By ERIC A. HOWALD
Of the Keizertimes
When Hannah Braun left the pools of the Central Valley Conference in 2008, she was a force to be reckoned with. But it was only a stepping stone to bigger and better things.
Since joining the ranks of the California Baptist University Lancers, Braun has found success as the college level and on the national stage. In addition to top individual finishes in the NAIA National Championships, Braun was part of an 800-yard relay team that captured a national record in the event in 2011. She’s recently put the cap on her college career as a team co-captain with strong finishes in February’s Pacific Coast Swim Conference Championship.
“I’m going to miss it, I was feeling a bit burned out, but then I realized that I would never be doing it again. I’ve always loved swimming and loved being in the pool,” Braun, 21, said.
Braun, a kinesiology and exercise science major, will graduate from CBU later this year, but the days of transitioning from high school to college swimming remain fresh.
“My last memory was being a senior on the McNary team and a captain. Going from that into a different school and a different state and being a freshman caused me to be very humble,” she said.
Nonetheless she knew from the outset that she wanted to be a leader on the team.
“I committed to being a hard worker regardless of whether I was a freshman or a senior,” Braun said.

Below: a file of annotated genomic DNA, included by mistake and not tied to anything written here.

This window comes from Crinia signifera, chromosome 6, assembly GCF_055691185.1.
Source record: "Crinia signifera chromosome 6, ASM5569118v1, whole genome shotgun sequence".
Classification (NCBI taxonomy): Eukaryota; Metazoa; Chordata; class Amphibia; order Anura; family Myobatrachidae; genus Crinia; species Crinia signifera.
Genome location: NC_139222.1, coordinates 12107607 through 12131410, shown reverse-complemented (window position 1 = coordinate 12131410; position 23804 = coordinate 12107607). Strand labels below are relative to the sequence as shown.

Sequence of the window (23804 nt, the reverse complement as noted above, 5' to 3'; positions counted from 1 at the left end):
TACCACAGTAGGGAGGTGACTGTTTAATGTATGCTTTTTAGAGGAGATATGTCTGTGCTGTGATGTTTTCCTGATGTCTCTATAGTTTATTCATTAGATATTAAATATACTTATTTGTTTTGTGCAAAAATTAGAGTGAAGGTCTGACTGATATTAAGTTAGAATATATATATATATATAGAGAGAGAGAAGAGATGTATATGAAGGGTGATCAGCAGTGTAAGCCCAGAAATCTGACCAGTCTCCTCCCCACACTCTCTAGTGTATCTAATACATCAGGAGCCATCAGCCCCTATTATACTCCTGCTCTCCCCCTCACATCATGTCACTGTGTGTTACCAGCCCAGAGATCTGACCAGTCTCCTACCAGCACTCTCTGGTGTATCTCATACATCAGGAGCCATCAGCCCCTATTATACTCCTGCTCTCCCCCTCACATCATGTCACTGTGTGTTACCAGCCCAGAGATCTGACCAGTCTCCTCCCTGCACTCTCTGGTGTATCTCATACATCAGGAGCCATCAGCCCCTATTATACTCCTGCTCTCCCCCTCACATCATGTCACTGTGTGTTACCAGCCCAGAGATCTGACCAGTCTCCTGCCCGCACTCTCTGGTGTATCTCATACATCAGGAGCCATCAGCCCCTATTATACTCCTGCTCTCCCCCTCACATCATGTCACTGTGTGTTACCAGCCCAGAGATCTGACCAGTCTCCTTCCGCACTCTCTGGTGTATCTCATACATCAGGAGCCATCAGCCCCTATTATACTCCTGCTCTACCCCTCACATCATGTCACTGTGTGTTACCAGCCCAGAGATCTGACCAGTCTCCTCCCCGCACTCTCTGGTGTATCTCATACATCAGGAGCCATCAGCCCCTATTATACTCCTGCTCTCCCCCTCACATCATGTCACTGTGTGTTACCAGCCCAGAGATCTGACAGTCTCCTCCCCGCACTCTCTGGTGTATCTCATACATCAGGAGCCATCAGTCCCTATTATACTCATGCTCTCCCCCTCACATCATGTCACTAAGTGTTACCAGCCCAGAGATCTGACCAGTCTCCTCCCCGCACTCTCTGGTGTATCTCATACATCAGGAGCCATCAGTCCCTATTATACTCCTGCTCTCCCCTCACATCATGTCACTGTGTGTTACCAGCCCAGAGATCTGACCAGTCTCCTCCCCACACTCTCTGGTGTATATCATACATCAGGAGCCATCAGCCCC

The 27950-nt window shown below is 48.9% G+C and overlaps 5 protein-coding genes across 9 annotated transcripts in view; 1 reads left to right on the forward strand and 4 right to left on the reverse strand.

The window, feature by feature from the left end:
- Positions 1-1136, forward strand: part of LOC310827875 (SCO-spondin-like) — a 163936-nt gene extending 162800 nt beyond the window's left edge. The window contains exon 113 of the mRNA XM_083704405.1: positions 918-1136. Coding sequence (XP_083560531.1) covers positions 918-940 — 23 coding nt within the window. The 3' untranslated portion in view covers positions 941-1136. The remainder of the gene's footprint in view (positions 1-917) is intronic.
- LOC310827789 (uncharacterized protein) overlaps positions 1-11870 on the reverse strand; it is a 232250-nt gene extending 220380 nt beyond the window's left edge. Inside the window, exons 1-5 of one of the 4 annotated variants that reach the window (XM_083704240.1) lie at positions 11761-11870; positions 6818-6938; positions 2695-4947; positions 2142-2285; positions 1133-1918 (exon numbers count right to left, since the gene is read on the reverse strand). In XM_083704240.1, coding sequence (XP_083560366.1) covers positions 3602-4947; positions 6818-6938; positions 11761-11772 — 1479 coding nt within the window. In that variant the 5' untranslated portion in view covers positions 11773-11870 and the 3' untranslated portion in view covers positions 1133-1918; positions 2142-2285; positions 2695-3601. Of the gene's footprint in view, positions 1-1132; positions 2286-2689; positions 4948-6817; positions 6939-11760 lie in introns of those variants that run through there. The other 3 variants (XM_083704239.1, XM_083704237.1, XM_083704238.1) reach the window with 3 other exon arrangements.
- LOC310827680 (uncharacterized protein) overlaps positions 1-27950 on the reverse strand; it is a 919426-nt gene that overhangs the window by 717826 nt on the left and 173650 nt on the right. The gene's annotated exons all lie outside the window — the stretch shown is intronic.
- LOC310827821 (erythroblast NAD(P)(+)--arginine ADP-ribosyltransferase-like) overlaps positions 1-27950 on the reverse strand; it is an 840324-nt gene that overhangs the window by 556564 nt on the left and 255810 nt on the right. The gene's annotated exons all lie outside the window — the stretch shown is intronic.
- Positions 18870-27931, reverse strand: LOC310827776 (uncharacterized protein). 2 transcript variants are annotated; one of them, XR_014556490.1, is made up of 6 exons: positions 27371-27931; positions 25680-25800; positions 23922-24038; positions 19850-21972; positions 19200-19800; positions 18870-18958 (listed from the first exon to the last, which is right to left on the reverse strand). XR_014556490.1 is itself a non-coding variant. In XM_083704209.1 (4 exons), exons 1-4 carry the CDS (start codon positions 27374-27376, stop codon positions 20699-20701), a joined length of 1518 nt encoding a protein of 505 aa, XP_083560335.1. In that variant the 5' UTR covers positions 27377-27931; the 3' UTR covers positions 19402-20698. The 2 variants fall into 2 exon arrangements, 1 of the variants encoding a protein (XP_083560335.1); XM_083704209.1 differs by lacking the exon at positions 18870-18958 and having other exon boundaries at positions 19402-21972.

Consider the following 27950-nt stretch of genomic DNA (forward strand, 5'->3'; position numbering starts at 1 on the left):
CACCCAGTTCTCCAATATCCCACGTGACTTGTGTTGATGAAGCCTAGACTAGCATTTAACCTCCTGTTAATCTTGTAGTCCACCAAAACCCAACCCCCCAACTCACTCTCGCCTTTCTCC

She didn’t have certain times she was trying to meet in her freshman year, but saw dramatic drops from her high school performances. While she remains deeply in debt to the guidance of McNary’s Kim Phillips, she said a new coaching system is what helped her improve her performance. When the Lancer coaches held exit meetings at the end of her freshman season, they let her know that they could see her as a future team captain.
Her times rose slightly as a sophomore and junior leading up to the CBU team taking the national title in 2011.
“There were several moments when we weren’t posting our best times, but being able to share it with the team was the most enjoyment I got out of it,” Braun said.
While she enjoys her individual races, Braun likes the push to do well for the sake of her team in relay events.
“You’re sharing the load. There are times when that can be a problem, but there are times when it gives me more adrenaline to go faster,” she said.
Braun is currently working as a physical therapy aide, but has her sights set on a role within Project Walk, a non-profit organization that seeks to provide an improved quality of life for people with spinal cord injuries through intense exercise-based spinal cord injury recovery programs, education, support and encouragement.
Braun had been torn between opportunities as a physical therapist and trainer, but a visit to the organization’s center in San Diego cemented her desire to work with injured patients needing recovery.
“There’s only a few places in the world that do what Project Walk is doing and they have clients from all over the world,” she said. “Everyone that comes in is in wheelchairs. Walking is close to impossible, but the program moves them along a line that they hope will lead to walking. It can also help with everyday things like brushing teeth.”
While it’s bittersweet to leave the pools behind, Braun takes with her traits it helped instill.
“Swimming has taught me to be dedicated and disciplined and such a hard worker. I was lucky because I never swam too much. I never pushed my body over the limit and I’ve been able to continue to enjoy it,” she said.